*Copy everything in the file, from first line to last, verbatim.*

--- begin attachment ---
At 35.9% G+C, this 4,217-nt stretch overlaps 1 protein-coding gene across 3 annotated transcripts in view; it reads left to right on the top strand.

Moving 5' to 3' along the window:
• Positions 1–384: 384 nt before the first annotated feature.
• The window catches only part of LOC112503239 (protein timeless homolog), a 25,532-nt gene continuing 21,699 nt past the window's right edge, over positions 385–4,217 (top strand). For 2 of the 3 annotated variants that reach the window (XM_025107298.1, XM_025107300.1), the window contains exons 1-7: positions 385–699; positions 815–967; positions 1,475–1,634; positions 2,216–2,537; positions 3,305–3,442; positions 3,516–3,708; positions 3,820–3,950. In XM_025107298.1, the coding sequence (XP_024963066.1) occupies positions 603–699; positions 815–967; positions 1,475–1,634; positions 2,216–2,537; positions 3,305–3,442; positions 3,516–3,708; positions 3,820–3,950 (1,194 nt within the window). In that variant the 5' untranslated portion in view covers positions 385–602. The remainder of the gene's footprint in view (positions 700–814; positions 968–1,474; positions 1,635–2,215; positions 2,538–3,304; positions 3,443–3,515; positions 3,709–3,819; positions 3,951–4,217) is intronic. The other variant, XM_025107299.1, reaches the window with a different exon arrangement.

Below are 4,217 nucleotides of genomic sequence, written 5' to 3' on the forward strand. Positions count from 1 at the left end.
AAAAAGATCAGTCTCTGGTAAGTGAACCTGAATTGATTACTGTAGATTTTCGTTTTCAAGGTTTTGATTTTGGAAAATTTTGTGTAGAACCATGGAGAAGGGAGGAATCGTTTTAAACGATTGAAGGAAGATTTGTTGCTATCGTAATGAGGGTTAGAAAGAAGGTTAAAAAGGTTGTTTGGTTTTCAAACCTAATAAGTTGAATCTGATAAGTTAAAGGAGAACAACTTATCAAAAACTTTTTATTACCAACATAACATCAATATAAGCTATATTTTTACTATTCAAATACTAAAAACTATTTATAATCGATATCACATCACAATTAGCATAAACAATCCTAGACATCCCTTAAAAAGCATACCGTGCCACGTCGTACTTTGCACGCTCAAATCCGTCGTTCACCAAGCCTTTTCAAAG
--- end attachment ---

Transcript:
At 35.9% G+C, this 4,217-nt stretch overlaps 1 protein-coding gene across 3 annotated transcripts in view; it reads left to right on the top strand.

Moving 5' to 3' along the window:
• Positions 1–384: 384 nt before the first annotated feature.
• The window catches only part of LOC112503239 (protein timeless homolog), a 25,532-nt gene continuing 21,699 nt past the window's right edge, over positions 385–4,217 (top strand). For 2 of the 3 annotated variants that reach the window (XM_025107298.1, XM_025107300.1), the window contains exons 1-7: positions 385–699; positions 815–967; positions 1,475–1,634; positions 2,216–2,537; positions 3,305–3,442; positions 3,516–3,708; positions 3,820–3,950. In XM_025107298.1, the coding sequence (XP_024963066.1) occupies positions 603–699; positions 815–967; positions 1,475–1,634; positions 2,216–2,537; positions 3,305–3,442; positions 3,516–3,708; positions 3,820–3,950 (1,194 nt within the window). In that variant the 5' untranslated portion in view covers positions 385–602. The remainder of the gene's footprint in view (positions 700–814; positions 968–1,474; positions 1,635–2,215; positions 2,538–3,304; positions 3,443–3,515; positions 3,709–3,819; positions 3,951–4,217) is intronic. The other variant, XM_025107299.1, reaches the window with a different exon arrangement.

Below are 4,217 nucleotides of genomic sequence, written 5' to 3' on the forward strand. Positions count from 1 at the left end.
AAAAAGATCAGTCTCTGGTAAGTGAACCTGAATTGATTACTGTAGATTTTCGTTTTCAAGGTTTTGATTTTGGAAAATTTTGTGTAGAACCATGGAGAAGGGAGGAATCGTTTTAAACGATTGAAGGAAGATTTGTTGCTATCGTAATGAGGGTTAGAAAGAAGGTTAAAAAGGTTGTTTGGTTTTCAAACCTAATAAGTTGAATCTGATAAGTTAAAGGAGAACAACTTATCAAAAACTTTTTATTACCAACATAACATCAATATAAGCTATATTTTTACTATTCAAATACTAAAAACTATTTATAATCGATATCACATCACAATTAGCATAAACAATCCTAGACATCCCTTAAAAAGCATACCGTGCCACGTCGTACTTTGCACGCTCAAATCCGTCGTTCACCAAGCCTTTTCAAAG